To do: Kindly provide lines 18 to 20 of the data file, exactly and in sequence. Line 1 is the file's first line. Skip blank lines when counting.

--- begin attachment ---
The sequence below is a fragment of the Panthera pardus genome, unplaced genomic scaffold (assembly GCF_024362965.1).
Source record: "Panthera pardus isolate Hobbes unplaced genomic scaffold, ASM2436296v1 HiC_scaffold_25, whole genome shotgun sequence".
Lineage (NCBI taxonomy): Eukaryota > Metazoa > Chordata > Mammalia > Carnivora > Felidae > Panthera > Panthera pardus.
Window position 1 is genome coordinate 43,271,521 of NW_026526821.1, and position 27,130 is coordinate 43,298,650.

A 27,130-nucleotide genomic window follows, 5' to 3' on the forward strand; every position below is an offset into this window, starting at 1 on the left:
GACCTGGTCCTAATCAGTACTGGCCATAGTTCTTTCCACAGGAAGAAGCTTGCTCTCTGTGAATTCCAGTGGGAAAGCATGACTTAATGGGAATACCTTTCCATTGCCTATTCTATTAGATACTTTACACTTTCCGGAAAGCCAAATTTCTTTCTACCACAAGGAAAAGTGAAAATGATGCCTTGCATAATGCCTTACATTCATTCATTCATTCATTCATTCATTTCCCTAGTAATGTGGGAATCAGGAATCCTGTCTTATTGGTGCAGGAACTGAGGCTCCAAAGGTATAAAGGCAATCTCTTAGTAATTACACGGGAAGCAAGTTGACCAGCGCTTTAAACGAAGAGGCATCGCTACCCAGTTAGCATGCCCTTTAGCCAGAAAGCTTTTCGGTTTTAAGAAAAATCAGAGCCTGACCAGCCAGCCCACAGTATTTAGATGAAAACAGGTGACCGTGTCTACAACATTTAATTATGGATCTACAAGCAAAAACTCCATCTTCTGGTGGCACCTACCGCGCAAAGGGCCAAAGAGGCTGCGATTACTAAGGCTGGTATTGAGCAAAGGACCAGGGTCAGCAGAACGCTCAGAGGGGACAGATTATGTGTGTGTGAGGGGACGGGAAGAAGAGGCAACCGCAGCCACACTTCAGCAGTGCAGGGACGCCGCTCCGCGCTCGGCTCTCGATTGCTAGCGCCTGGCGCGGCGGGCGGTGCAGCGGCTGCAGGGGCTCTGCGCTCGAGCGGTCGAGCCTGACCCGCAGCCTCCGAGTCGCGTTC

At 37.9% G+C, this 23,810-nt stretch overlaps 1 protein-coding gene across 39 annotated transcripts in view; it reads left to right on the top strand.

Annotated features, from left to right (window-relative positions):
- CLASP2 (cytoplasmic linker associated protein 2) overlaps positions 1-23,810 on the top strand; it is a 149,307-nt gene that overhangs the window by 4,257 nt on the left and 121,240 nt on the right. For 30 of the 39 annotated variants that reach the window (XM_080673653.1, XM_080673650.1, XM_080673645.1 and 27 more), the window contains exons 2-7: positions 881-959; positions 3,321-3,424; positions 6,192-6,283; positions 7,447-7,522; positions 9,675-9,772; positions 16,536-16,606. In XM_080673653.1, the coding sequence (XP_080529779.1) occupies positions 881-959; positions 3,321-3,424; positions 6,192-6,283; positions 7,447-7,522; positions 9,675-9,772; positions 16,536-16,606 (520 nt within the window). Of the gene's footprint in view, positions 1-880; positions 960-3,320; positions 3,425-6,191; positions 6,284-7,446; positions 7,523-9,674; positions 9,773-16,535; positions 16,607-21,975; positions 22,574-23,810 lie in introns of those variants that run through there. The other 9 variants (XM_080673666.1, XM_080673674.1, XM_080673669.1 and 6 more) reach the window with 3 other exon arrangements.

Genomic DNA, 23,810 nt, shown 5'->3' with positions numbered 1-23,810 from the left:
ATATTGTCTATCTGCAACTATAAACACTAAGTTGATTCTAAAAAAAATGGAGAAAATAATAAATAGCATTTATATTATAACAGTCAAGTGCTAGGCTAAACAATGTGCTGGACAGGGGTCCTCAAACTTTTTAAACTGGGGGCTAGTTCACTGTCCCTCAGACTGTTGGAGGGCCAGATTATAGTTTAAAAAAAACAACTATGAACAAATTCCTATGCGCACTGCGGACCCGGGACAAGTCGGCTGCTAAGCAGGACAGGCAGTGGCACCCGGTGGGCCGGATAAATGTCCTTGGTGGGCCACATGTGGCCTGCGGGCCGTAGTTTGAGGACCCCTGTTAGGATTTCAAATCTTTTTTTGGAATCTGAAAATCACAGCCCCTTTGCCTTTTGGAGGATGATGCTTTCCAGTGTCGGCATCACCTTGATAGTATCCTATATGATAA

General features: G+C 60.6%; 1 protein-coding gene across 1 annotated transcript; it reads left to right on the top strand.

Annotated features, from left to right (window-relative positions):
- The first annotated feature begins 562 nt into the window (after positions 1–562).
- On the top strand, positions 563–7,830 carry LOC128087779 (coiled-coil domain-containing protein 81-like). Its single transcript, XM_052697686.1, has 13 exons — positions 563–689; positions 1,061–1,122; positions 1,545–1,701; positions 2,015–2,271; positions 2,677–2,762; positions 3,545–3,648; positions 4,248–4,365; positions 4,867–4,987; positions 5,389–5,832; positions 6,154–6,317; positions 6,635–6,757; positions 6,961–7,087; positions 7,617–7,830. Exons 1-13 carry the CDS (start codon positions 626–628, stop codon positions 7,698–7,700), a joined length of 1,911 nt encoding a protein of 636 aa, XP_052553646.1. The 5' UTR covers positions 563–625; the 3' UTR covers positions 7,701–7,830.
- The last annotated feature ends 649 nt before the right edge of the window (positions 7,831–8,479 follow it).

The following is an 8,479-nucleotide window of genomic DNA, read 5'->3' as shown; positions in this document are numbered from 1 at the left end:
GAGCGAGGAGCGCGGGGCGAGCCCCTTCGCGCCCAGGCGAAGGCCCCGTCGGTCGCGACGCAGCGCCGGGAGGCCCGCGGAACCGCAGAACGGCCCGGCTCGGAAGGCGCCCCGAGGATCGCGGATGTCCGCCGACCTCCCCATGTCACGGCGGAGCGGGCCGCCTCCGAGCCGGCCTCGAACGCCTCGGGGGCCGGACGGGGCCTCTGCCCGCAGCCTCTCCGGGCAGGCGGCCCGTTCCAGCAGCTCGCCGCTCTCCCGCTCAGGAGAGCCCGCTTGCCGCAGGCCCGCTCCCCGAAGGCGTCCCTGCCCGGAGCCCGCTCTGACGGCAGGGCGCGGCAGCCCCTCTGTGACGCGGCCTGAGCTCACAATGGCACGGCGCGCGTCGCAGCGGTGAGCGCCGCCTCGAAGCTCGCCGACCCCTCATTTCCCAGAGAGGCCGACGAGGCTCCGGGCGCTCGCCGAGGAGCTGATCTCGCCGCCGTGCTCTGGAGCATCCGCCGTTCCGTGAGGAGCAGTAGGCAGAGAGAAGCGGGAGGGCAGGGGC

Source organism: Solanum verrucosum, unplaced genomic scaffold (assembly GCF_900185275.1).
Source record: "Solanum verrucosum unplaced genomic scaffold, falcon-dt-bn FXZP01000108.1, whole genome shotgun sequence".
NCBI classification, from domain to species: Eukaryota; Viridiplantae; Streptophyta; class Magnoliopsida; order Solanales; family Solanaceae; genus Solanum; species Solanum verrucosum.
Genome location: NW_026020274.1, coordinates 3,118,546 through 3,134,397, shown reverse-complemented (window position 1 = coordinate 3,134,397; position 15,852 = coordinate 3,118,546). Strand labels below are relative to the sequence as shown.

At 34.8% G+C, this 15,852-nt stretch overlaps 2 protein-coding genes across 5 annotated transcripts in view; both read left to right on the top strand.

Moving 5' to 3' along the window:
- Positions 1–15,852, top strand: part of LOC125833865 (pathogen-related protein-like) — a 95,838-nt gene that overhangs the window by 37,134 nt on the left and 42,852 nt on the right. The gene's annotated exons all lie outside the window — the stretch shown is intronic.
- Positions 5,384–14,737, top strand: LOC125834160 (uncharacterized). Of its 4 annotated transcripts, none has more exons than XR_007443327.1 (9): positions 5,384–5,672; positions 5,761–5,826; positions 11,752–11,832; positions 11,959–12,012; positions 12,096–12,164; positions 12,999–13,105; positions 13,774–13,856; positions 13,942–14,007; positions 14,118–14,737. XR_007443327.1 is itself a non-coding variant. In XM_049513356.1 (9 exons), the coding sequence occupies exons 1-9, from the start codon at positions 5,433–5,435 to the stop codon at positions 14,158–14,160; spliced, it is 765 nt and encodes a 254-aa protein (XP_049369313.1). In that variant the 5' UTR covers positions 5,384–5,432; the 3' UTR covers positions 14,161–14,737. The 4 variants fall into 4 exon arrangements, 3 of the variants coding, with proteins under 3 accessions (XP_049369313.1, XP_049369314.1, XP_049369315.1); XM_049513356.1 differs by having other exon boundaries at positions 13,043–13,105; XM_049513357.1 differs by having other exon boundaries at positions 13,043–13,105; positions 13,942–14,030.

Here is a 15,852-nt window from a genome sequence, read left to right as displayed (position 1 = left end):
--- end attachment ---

GAGCGAGGAGCGCGGGGCGAGCCCCTTCGCGCCCAGGCGAAGGCCCCGTCGGTCGCGACGCAGCGCCGGGAGGCCCGCGGAACCGCAGAACGGCCCGGCTCGGAAGGCGCCCCGAGGATCGCGGATGTCCGCCGACCTCCCCATGTCACGGCGGAGCGGGCCGCCTCCGAGCCGGCCTCGAACGCCTCGGGGGCCGGACGGGGCCTCTGCCCGCAGCCTCTCCGGGCAGGCGGCCCGTTCCAGCAGCTCGCCGCTCTCCCGCTCAGGAGAGCCCGCTTGCCGCAGGCCCGCTCCCCGAAGGCGTCCCTGCCCGGAGCCCGCTCTGACGGCAGGGCGCGGCAGCCCCTCTGTGACGCGGCCTGAGCTCACAATGGCACGGCGCGCGTCGCAGCGGTGAGCGCCGCCTCGAAGCTCGCCGACCCCTCATTTCCCAGAGAGGCCGACGAGGCTCCGGGCGCTCGCCGAGGAGCTGATCTCGCCGCCGTGCTCTGGAGCATCCGCCGTTCCGTGAGGAGCAGTAGGCAGAGAGAAGCGGGAGGGCAGGGGC

Source organism: Solanum verrucosum, unplaced genomic scaffold (assembly GCF_900185275.1).
Source record: "Solanum verrucosum unplaced genomic scaffold, falcon-dt-bn FXZP01000108.1, whole genome shotgun sequence".